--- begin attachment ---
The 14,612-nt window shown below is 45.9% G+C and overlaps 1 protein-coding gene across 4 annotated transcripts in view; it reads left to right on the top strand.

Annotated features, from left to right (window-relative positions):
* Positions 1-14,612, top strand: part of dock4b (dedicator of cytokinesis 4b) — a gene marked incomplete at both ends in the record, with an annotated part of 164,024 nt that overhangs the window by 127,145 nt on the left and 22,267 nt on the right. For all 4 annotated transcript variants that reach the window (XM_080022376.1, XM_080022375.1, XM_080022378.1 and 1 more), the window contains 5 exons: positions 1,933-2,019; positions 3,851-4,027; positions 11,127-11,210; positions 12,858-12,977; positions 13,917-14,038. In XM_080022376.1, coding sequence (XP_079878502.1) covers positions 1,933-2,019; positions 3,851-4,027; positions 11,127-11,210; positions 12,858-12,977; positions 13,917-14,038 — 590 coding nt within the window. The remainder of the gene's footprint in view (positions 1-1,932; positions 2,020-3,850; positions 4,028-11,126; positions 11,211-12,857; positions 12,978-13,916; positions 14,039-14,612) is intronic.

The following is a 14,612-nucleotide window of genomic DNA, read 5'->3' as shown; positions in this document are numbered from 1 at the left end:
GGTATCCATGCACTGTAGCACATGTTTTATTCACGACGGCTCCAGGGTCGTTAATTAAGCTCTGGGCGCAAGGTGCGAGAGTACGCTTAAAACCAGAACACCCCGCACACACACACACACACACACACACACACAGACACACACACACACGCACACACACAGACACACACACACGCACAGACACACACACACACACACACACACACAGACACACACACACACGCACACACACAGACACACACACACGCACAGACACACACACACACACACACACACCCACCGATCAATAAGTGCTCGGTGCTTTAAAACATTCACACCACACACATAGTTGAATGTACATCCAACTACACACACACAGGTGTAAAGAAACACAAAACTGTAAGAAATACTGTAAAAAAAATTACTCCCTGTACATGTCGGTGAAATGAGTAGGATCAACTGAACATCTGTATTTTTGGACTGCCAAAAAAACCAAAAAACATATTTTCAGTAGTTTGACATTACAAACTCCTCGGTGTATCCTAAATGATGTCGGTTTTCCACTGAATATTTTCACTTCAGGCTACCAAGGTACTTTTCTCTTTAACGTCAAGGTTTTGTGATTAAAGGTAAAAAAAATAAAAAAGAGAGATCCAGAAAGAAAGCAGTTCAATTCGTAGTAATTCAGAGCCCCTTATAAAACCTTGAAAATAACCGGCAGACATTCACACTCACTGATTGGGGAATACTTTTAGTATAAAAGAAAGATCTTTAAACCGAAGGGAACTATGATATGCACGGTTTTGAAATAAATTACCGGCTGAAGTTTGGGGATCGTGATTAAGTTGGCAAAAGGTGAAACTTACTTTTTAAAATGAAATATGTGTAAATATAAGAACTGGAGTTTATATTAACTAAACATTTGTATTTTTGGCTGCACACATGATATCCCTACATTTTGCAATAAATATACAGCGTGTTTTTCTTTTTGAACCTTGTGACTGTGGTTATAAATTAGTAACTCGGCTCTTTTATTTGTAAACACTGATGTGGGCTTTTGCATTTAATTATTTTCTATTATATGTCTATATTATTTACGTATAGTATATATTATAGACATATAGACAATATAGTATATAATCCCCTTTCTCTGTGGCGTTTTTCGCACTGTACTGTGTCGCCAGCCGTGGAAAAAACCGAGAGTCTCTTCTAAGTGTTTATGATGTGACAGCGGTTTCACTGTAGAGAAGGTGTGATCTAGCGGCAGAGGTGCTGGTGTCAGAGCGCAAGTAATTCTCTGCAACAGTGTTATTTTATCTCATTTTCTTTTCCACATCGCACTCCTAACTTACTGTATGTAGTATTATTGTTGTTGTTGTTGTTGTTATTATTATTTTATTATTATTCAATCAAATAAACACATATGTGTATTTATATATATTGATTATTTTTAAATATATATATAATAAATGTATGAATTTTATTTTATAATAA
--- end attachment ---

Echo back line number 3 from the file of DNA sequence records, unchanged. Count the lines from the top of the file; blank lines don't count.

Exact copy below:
* Positions 1-14,612, top strand: part of dock4b (dedicator of cytokinesis 4b) — a gene marked incomplete at both ends in the record, with an annotated part of 164,024 nt that overhangs the window by 127,145 nt on the left and 22,267 nt on the right. For all 4 annotated transcript variants that reach the window (XM_080022376.1, XM_080022375.1, XM_080022378.1 and 1 more), the window contains 5 exons: positions 1,933-2,019; positions 3,851-4,027; positions 11,127-11,210; positions 12,858-12,977; positions 13,917-14,038. In XM_080022376.1, coding sequence (XP_079878502.1) covers positions 1,933-2,019; positions 3,851-4,027; positions 11,127-11,210; positions 12,858-12,977; positions 13,917-14,038 — 590 coding nt within the window. The remainder of the gene's footprint in view (positions 1-1,932; positions 2,020-3,850; positions 4,028-11,126; positions 11,211-12,857; positions 12,978-13,916; positions 14,039-14,612) is intronic.